The Toadies will also have vinyl copies of Rubberneck at the merch table. It’s a fitting celebration that the band can now toast with their new signature beer (brewed by fellow Texans as Martin House Brewing), aptly dubbed Rubberneck Red. And there’s loads more to look forward to in 2014 – including a new album due this Fall. “It’s gonna be our ‘chill set’ that we play on the first night of Dia de Los Toadies,” says Reznicek. “Acoustic, stripped-down versions of our songs. Probably some new songs, some previously unreleased songs and some new
covers.” Recording is currently underway with Rob Schnapf, one of Rubberneck’s original producers.
SUPERSUCKERS
SUPERSUCKERS
You've heard our name, you've seen our records, our t-shirts and our stickers. We're probably the favorite band of someone you know and yet we're still a mystery to you. Well my friend, that's okay, I'm here to fill you in and help you to get to know the greatest rock-n-roll band in the world, The Supersuckers.

Our story is almost impossible to believe. This band is literally a human cartoon. We all grew up among the dead-ends and cactus needles of Tucson, Arizona and have known each other since grade school. We graduated from the same high school together at the same time (a school immortalized in our song "Santa Rita High") and we chose to play in a band together because we liked to hang out together, not because we were great musicians or anything. I truly believe that a band is defined by their limitations, that what they can't (or won't) do is just as important as what they can do. I guess that, in this era of pre-fabricated, put-together-to-have-a-hit bands, we're kind of an aberration and I gotta tell ya that that makes us smile a little every day.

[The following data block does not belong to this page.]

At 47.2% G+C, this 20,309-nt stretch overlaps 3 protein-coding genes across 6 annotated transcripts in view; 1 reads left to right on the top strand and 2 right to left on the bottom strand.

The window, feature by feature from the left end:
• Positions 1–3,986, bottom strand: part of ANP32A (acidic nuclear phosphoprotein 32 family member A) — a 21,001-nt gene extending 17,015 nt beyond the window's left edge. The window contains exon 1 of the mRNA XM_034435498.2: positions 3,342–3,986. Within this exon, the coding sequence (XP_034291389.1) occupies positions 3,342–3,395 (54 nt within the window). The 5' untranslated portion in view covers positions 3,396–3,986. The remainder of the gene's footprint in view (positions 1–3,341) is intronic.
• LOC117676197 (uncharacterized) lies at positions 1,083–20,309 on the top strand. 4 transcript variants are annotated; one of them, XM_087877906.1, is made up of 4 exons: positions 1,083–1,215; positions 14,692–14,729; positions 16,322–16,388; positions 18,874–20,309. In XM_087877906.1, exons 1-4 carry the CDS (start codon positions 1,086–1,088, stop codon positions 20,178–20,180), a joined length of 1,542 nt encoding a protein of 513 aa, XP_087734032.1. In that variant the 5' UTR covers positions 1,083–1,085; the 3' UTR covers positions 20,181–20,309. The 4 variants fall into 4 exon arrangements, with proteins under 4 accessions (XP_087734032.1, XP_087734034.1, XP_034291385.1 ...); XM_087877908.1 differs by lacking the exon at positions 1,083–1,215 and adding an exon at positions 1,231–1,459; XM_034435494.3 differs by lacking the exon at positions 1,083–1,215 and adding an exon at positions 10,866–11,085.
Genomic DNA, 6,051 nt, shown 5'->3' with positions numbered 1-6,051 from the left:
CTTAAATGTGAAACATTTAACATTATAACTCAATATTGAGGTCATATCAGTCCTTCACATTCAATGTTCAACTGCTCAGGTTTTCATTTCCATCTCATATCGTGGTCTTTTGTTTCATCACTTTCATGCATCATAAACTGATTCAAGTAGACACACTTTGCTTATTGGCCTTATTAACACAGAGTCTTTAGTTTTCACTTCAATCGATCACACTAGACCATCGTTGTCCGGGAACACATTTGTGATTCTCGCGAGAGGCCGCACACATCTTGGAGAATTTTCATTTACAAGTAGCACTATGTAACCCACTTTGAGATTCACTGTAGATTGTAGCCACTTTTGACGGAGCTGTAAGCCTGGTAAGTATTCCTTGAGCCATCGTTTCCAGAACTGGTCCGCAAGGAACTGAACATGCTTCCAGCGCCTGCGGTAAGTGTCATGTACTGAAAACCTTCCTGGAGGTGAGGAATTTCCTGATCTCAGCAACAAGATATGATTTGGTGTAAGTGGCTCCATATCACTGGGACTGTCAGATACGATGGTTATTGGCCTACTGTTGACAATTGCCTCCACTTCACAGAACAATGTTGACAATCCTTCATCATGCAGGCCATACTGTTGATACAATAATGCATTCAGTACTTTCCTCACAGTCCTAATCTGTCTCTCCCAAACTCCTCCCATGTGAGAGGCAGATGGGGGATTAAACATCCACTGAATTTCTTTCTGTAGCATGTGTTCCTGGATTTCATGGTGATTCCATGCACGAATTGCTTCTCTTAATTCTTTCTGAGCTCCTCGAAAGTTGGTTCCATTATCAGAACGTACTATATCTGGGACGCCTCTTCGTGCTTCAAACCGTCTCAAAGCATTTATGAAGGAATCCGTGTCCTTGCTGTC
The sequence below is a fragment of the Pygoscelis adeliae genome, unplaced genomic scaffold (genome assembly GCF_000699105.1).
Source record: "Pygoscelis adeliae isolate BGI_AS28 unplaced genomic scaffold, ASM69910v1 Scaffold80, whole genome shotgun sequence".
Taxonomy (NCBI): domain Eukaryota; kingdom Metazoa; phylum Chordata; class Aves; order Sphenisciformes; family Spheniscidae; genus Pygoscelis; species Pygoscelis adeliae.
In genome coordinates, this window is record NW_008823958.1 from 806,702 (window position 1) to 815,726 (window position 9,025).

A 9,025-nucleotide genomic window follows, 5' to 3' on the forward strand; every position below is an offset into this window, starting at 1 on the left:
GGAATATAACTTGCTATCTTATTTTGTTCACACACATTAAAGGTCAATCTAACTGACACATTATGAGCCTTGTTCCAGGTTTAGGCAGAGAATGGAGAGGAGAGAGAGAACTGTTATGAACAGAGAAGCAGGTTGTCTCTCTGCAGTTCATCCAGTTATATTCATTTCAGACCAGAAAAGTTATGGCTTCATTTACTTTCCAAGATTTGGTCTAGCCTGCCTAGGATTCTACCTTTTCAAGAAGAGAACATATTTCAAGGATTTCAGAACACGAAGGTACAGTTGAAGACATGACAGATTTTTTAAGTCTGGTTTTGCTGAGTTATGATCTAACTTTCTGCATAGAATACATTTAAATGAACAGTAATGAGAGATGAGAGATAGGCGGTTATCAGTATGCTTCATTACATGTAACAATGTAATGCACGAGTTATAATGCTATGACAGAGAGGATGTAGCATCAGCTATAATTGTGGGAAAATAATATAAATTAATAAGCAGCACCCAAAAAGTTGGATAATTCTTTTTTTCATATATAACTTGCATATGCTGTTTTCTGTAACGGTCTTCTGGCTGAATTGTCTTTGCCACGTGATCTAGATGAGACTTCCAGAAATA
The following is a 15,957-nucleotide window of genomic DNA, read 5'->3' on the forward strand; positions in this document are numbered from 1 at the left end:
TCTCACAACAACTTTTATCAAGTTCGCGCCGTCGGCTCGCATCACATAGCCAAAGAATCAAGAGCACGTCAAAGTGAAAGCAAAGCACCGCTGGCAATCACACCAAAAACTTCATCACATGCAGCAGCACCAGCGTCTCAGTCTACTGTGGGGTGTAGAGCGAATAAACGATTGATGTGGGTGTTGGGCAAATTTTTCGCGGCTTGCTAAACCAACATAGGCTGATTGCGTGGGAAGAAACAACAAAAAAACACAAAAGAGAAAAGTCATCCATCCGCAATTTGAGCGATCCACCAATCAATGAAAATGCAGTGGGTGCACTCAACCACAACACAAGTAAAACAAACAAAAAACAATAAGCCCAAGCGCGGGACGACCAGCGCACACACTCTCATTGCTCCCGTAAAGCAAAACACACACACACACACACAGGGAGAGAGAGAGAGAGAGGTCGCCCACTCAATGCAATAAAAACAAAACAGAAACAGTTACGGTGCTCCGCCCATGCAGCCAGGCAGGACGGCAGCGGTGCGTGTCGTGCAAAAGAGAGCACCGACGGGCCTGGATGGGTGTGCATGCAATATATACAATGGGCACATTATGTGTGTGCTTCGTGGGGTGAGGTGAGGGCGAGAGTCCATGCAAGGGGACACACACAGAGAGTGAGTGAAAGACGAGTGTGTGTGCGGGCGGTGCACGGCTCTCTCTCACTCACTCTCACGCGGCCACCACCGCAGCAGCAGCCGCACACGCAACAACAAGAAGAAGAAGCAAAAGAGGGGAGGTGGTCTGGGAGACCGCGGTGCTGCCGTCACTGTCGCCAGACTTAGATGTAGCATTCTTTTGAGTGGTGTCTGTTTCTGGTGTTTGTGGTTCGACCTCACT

We formed the band in 1988 and we were initially a five piece called The Black Supersuckers (a name found in some quality "adult literature" we had laying around in our impeccably clean band house), with me on bass, Dan "Thunder" Bolton and Rontrose Heathman on guitars, Dancing Eagle on drums and a lead singer by the name of Eric Martin. After firmly proving ourselves to be the best band in town we decided it was time to get out of Tucson and try our luck somewhere else. So we tossed a coin with heads as New Orleans and tails as Seattle. Tails it was and in May of '89 we packed up and went north.